Ectopic pregnancy occurs when the fertilized egg implants itself anywhere other than in the uterus. The fertilized egg may become implanted on the ovary or in the abdominal cavity, but in 95 percent of all ectopic pregnancies the egg is implanted in the fallopian tube. Thus an ectopic pregnancy is sometimes called a tubal pregnancy. This is an extremely dangerous condition that, when not detected early, can have dire consequences. It is a leading cause of pregnancy-related death.
Normally, the egg and sperm meet in the fallopian tube, where fertilization then takes place. The fertilized egg, which rapidly is becoming a more complex mass of cells, then travels to the uterus, where it implants itself in the lining of the uterus. The interior of the fallopian tube is not unlike a maze, with twists and turns and folds. Sometimes, for various reasons, the fertilized egg becomes stuck and implants in this unsuitable environment. This growing egg immediately begins to produce human chorionic gonadotropin (hCG), a hormone associated with pregnancy. The growing embryo then begins to secrete other hormones, which cause an increase in the tube’s blood supply. As the embryo continues to drill into the tube, vessels begin to bleed. Unlike the uterus, the tube was not made for pregnancy. As the embryo grows, the tube becomes stretched beyond its capacity. Hemorrhage often occurs. If the pregnancy continues long enough the tube will rupture, a potentially life—threatening situation.
The frequency of ectopic pregnancy has increased in recent years. It now occurs in about 1 out of every 100 pregnancies. No one is certain why ectopic pregnancy has become more common. Some speculate that an increase in the incidence of pelvic inflammatory disease may be at least partially responsible. It is known, however, that some medical conditions tend to be associated with a higher risk of ectopic pregnancy. These include abnormalities of the tube, tubal adhesions caused by infection appendicitis, endometriosis, and the absence of one ovary.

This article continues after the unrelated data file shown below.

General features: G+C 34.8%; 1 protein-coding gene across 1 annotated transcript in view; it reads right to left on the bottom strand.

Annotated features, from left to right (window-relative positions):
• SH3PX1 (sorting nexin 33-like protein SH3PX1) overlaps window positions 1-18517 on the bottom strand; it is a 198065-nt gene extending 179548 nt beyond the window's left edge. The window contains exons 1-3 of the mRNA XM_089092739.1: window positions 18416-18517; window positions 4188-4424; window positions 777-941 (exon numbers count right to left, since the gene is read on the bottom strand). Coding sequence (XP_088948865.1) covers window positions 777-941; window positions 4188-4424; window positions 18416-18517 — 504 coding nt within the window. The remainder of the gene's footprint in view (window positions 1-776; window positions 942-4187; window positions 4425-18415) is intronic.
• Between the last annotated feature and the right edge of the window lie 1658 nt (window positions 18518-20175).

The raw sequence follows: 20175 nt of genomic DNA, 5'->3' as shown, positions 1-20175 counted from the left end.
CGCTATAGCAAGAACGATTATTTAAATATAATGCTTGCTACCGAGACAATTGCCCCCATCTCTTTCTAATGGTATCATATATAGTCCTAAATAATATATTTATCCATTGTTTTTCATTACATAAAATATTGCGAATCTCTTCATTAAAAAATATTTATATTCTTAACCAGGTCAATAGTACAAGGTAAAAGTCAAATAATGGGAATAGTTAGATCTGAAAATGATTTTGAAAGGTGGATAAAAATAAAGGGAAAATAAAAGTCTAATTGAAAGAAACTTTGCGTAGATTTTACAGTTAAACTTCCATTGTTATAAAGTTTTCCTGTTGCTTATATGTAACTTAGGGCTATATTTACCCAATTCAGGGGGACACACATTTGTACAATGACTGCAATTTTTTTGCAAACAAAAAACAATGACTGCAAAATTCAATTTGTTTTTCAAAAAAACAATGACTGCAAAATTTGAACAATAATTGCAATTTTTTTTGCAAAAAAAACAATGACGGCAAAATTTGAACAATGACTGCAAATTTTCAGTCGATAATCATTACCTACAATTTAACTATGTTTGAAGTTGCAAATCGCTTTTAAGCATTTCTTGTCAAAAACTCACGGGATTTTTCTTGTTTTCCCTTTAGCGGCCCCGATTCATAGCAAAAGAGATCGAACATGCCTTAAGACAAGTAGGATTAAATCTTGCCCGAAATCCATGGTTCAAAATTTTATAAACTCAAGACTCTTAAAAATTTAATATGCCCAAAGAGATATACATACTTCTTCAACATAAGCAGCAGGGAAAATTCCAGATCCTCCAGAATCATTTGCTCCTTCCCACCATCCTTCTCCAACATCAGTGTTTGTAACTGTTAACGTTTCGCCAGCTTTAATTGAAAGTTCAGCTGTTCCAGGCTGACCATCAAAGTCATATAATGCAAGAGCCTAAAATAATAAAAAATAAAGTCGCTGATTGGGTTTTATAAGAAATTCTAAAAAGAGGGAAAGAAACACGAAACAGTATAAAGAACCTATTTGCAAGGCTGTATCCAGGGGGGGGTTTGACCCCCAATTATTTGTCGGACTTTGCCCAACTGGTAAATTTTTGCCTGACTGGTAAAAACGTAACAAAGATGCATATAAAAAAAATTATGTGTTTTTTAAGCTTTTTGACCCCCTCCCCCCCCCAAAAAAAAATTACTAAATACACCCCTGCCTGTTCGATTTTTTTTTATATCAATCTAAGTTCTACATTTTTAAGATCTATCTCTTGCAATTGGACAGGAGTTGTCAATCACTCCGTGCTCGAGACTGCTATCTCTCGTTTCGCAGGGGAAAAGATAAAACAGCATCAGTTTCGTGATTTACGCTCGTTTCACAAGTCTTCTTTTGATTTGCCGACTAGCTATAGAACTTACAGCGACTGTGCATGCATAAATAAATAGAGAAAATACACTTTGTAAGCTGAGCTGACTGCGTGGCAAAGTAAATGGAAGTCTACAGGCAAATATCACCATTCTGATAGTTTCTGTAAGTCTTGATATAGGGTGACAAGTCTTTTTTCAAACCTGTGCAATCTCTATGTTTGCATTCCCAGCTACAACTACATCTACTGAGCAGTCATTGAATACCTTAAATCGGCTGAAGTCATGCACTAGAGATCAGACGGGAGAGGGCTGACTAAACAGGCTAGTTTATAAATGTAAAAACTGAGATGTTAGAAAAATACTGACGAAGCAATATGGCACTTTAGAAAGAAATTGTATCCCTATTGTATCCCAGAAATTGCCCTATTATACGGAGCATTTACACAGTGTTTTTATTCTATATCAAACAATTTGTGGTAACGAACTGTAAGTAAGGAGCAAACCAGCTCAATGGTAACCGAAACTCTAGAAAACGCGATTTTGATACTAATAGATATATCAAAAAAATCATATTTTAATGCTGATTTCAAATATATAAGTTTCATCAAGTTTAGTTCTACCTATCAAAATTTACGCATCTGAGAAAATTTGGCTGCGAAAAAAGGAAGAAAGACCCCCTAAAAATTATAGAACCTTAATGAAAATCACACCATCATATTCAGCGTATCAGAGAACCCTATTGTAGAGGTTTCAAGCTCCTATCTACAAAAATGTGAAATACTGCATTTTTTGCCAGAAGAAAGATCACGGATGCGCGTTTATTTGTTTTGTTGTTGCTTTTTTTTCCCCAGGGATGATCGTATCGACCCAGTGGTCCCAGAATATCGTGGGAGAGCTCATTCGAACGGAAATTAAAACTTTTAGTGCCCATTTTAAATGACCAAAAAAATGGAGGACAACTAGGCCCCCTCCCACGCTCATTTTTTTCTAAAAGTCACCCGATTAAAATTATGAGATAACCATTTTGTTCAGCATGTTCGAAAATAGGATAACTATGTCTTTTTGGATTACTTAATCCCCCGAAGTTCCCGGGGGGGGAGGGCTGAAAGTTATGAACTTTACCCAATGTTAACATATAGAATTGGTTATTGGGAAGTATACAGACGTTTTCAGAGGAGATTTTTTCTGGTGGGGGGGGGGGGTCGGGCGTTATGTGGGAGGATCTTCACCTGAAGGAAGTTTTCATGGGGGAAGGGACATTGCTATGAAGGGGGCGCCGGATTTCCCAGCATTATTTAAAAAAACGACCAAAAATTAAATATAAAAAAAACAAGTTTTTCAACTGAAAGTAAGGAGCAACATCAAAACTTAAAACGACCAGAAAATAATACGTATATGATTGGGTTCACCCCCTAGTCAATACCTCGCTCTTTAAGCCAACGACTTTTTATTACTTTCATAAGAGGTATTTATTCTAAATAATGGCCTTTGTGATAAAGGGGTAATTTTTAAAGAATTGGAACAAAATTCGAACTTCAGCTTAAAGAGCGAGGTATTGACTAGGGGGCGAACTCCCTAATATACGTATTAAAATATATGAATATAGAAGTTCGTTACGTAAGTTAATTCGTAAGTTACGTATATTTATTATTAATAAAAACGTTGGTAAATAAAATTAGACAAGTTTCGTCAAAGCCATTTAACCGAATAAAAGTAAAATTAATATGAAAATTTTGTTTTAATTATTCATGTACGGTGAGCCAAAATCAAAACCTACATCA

If you have an ectopic pregnancy, initially you may not know that anything is wrong. Despite a missed menstrual period, results of a urine pregnancy test may be negative. This occurs because hCG (a hormone found in pregnant women’s urine) is present in much higher amounts when the pregnancy is uterine. Thus, if you have the symptoms of pregnancy but the pregnancy test is negative, your physician will probably order a blood test, which can detect hCG at lower levels.
As the embryo continues to grow and exert pressure on the walls of the tube, you will begin to have abdominal pain. You will have some vaginal bleeding, which is usually scanty and dark brown. The pain and bleeding will get worse as the pregnancy progresses. During bouts of internal bleeding, you may have severe cramping. If enough blood leaks into the abdominal cavity, you may have the sudden urge to urinate or have a bowel movement. Dizziness and fainting also are associated with ectopic pregnancy when the internal hemorrhage becomes severe.
Report any of these symptoms to your physician immediately. If your physician suspects an ectopic pregnancy, he or she will first do a pelvic examination to detect any abnormalities. An ultrasound examination or laparoscopy may be done to confirm the presence of a mass. There is no chance you can carry this pregnancy to term or to a point at which the fetus has a good chance of surviving. Ectopic fetuses seldom develop beyond 3 months.
The treatment is immediate operation. If the embryo is still small and the fallopian tube has not been ruptured, the embryo may be squeezed out without further injury to the tube. Some physicians favor removing the injured part of the tube and rejoining the ends. When there has been massive hemorrhage, blood transfusion may be necessary. In such a case, the physician will have to stop the internal bleeding by clamping off blood vessels. Often the removal of a tube and even of an ovary is necessary.
In women who have had an initial ectopic pregnancy, about 10 percent of subsequent pregnancies will be ectopic pregnancies. Once you have had two ectopic pregnancies, your chances are less than 50 percent of ever having a normal pregnancy. If the ectopic pregnancies have significantly injured both fallopian tubes, in vitro fertilization may be the only option left if you still want to try a pregnancy.
Pregnancy Week To Week 1- 40